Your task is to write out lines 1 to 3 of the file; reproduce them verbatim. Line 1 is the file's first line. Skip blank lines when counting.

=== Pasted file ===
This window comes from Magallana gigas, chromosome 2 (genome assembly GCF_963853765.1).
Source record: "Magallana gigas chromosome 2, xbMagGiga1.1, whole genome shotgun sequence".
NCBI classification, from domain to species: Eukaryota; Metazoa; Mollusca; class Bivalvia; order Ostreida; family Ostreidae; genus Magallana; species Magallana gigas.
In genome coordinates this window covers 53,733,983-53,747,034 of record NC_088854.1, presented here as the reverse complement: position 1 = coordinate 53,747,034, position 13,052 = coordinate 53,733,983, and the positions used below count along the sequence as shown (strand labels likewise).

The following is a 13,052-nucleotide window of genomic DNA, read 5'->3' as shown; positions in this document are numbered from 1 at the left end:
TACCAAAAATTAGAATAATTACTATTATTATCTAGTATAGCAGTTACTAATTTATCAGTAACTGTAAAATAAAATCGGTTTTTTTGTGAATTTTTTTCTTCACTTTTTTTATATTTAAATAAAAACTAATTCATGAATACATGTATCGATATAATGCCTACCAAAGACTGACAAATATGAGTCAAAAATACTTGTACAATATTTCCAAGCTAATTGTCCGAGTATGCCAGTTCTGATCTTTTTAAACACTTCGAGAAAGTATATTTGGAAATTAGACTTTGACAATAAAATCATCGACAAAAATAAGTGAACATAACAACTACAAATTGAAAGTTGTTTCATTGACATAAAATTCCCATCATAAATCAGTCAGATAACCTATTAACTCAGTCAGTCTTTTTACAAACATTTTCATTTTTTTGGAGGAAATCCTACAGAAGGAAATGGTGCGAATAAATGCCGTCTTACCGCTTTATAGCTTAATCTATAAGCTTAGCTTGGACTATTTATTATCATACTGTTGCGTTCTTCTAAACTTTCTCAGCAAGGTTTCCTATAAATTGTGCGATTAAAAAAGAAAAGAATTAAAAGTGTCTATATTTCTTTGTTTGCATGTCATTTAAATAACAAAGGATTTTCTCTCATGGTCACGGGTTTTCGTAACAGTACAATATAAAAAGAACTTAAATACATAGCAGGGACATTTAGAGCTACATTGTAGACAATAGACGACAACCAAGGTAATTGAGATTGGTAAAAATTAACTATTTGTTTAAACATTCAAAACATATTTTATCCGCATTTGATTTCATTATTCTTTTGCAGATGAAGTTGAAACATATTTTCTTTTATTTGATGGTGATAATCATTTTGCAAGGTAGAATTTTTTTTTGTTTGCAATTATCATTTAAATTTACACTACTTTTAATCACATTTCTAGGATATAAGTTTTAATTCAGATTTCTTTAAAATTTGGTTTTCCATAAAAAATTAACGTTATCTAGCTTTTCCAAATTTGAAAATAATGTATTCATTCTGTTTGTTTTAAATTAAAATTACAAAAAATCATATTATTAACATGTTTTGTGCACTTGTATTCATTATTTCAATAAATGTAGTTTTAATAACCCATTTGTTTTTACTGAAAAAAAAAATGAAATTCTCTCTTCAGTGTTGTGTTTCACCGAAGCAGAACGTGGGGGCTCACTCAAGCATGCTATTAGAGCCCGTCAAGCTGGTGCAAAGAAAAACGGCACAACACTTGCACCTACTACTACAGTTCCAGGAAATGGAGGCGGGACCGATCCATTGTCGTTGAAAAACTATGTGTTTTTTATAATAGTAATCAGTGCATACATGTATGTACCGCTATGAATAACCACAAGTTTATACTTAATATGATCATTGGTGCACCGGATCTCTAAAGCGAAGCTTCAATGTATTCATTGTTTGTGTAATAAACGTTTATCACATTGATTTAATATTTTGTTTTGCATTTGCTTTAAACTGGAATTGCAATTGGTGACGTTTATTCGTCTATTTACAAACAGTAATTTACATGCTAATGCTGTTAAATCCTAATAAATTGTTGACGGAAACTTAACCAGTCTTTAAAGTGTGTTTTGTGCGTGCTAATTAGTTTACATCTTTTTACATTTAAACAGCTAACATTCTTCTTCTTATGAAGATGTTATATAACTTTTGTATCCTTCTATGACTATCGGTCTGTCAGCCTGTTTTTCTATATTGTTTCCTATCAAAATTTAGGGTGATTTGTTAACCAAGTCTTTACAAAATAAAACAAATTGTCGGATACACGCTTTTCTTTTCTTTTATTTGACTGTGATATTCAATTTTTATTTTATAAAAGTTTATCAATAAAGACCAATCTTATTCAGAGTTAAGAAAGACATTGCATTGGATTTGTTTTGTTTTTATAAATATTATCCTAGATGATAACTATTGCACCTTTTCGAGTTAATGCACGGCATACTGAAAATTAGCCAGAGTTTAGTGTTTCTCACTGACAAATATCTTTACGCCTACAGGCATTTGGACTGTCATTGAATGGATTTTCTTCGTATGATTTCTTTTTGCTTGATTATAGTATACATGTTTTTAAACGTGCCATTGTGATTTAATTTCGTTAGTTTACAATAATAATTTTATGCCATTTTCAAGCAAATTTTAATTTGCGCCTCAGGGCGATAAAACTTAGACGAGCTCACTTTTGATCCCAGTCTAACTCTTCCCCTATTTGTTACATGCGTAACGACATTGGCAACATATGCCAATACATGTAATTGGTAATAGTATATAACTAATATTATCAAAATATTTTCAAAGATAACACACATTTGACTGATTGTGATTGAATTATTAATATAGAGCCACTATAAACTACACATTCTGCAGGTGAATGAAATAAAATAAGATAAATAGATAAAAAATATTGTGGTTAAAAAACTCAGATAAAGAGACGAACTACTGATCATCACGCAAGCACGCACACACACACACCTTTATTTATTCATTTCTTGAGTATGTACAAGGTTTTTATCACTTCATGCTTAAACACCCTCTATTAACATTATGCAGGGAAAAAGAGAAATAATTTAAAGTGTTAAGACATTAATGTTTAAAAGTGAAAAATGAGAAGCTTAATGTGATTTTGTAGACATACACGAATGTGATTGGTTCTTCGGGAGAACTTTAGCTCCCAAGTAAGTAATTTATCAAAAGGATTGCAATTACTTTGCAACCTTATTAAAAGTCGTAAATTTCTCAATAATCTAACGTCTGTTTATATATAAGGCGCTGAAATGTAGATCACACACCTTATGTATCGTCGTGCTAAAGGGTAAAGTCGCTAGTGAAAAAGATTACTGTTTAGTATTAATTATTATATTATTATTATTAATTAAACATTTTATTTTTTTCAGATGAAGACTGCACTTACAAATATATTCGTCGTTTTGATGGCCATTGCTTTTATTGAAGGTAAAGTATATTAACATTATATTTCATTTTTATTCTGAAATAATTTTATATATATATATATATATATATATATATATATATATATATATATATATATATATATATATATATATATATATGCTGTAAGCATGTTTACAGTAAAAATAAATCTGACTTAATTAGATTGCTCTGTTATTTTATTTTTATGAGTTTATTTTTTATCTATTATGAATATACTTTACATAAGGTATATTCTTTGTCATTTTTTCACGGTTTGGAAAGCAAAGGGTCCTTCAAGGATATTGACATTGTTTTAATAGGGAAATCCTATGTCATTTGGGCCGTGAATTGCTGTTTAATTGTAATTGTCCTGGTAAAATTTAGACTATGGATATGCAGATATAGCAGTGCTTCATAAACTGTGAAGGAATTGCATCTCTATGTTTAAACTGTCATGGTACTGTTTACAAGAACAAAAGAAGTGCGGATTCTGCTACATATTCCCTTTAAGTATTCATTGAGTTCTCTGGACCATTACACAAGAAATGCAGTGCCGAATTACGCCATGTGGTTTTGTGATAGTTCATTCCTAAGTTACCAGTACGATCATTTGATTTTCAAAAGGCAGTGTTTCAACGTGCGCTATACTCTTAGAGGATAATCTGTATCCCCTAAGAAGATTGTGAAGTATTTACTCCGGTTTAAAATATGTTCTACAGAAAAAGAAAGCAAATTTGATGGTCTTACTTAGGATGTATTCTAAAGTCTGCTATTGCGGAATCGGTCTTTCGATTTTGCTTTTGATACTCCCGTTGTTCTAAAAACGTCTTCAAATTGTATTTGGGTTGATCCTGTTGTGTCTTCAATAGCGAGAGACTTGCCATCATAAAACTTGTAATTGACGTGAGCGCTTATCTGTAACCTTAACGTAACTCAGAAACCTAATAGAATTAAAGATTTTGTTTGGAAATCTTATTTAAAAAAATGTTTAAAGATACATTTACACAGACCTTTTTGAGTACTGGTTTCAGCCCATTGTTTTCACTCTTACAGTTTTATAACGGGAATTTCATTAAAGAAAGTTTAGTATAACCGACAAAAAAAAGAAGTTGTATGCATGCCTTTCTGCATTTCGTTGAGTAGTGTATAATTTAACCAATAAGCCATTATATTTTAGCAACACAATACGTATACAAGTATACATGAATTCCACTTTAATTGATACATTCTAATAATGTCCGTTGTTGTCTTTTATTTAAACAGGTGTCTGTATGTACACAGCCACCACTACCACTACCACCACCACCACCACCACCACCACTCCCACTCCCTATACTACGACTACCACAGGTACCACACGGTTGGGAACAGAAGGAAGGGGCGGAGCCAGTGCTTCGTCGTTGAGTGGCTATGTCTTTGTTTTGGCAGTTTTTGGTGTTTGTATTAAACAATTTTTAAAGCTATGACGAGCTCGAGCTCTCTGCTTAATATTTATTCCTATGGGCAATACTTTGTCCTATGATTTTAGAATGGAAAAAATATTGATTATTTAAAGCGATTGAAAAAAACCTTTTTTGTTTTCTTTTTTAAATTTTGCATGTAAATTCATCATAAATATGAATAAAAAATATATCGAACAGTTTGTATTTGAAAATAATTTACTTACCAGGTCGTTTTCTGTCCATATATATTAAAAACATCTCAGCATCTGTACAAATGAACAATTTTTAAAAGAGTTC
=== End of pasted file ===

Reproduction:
This window comes from Magallana gigas, chromosome 2 (genome assembly GCF_963853765.1).
Source record: "Magallana gigas chromosome 2, xbMagGiga1.1, whole genome shotgun sequence".
NCBI classification, from domain to species: Eukaryota; Metazoa; Mollusca; class Bivalvia; order Ostreida; family Ostreidae; genus Magallana; species Magallana gigas.